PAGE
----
Zero and his story are highlights of the franchise as a whole largely because the Classic Mega Man series and Mega Man X games before X4 and after X5 ultimately don’t lead anywhere and there’s little incentive to complete them all.  His story is by no means a great piece of literary work, but it adds enough flavor and adds to the Mega Man formula what the rest of the franchise was missing; motivation and purpose.  The Classic series had a villain that never really felt like a threat, it never feels like Dr. Wily accomplishes much of anything throughout the classic series.  It’s hard to remember when Wily commits crimes because they are either entirely off screen or just stated.  A good example of Wily’s problem is Mega Man 4 where Dr. Wily kidnaps a young girl, Kalinka, to blackmail her father, Dr. Cossack, into making robots to conquer the world with, but throughout most of the game Wily isn’t even mentioned in the game until after you beat Dr. Cossack when Proto Man randomly shows up with Kalinka and she tells you that Dr. Wily is actually the villain.  In comparison, X1 starts with a prologue where the player gets to see people evacuating by car, which already makes Sigma a better villain because before we even know that Sigma exists we know that there is a threat and the threat is tangible.

I think this missing element is ultimately what hurt Mega Man in the long run and why we just see each series randomly end.  You might think a lot of other franchises have gotten away without this element, like Mario, Zelda,  and Sonic, but you would be wrong.  Zelda is a good example of a franchise that provides motivation through the narrative; in Link to the Past Zelda uses telepathy to ask for Link to save her, he wakes up and sees his uncle is off to go save Zelda and so he follows his uncle only to find that his uncle has failed his quest.  Ocarina of Time starts with Link having a nightmare about Ganondorf chasing after Princess Zelda and Impa, making it quite clear that Ganondorf is the villain and that his nightmare is an omen.  In case that wasn’t enough, the game shows that Link lives a mostly normal life in the Kokiri Forest before he is summoned by the Deku Tree to save it.  When Link succeeds in killing the parasite inside the Deku Tree it withers anyway after warning Link of the threat the world is facing.  Twilight Princess sets things up similarly; Link is living a peaceful life before the darkness takes over.  When Link is turned into a wolf Midna insists he is a divine beast capable of stopping the evil from ruining the world, which begins his quest.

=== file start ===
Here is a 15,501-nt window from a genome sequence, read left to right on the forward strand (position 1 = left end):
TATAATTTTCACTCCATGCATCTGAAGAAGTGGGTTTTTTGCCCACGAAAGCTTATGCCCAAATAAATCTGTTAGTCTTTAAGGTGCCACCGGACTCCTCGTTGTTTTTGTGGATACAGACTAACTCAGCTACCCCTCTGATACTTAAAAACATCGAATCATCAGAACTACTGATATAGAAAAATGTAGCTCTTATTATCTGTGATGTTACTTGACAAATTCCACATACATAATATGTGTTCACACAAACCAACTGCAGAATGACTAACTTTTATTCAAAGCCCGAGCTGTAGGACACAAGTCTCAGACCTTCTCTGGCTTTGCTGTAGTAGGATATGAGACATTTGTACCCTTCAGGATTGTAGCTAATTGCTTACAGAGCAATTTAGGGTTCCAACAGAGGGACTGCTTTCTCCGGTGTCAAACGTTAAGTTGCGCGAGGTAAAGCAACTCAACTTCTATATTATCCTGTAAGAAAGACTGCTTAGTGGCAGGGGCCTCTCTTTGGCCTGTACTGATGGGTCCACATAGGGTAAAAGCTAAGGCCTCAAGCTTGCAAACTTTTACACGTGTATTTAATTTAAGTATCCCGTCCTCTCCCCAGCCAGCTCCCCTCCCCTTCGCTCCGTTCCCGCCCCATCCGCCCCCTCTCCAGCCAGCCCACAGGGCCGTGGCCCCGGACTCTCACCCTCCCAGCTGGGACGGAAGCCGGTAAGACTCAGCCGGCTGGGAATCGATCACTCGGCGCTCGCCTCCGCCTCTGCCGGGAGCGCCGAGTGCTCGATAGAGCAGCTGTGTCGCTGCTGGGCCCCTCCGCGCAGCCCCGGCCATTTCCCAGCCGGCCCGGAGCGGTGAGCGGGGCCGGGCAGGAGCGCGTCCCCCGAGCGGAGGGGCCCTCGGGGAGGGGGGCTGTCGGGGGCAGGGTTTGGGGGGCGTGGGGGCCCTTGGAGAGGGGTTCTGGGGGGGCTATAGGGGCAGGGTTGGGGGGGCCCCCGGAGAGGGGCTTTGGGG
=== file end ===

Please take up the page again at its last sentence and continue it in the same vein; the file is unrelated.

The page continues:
So the real question is could including this element into the Mega Man formula help revitalize it?  Yes, I think it could.  There are some stories from the Classic and X series that could still use wrapping up.  Mega Man 7 ends with Mega Man threatening to kill Dr. Wily, with the only thing holding him back being his programming.  This was a defining moment for Mega Man as a character and it seemed like it was just dropped.  Bass’ story revolved around himself trying to be the best, and while we can imagine that he never succeeded there was still never a resolution.  Proto Man’s power pack was in  critical condition and it was implied that it would only be a matter of time before Proto Man died, but what does him dying mean?  Does he just run out of power or does he violently explode?  We never get to see what Proto Man’s fate was in the end seeing as we go from 8, or Power Fighters 2, straight to the X series, where the fates of Mega Man, Proto Man, and Bass are left unknown.  There are plenty of things to delve into in the classic series that wrapping up these elements would bring a breath of fresh air to the classic series.  The X series is no different, while it should have ended with X5 it didn’t, and it can’t for the Zero series to continue.  However, the Zero series talks about how X and Zero fought in the Cyber Elf Wars, but the Cyber Elf Wars are never brought up in the X series (even in Command Mission, which takes 100 years after the Sigma Uprisings) and are never really elaborated on in the Zero series (it’s just a matter of “Hey, they happened”).  Continuing the X series by going into the Cyber Elf Wars would be a good, clean way to bridge the gap between the X and Zero series as well as wrap up X’s story (in the Zero series, he’s seems to have randomly become a Cyber Elf with no explanation of how that happened or why).  The Zero series also makes no mention of Axl, X and Zero’s new partner starting in X7 X8, so if he doesn’t fight in the Cyber Elf Wars it would be nice to see what happens to him.  Even if the next Mega Man game was just one where Zero is released, Proto Man expires, Bass dies fighting Zero, and Mega Man is rebuilt into X I’m sure the fans would be more than welcome to accept that new game.

 

After all, without what were we fighting for?

Facebooktwitterredditmail

Be the first to comment

Leave a Reply

Your email address will not be published.


*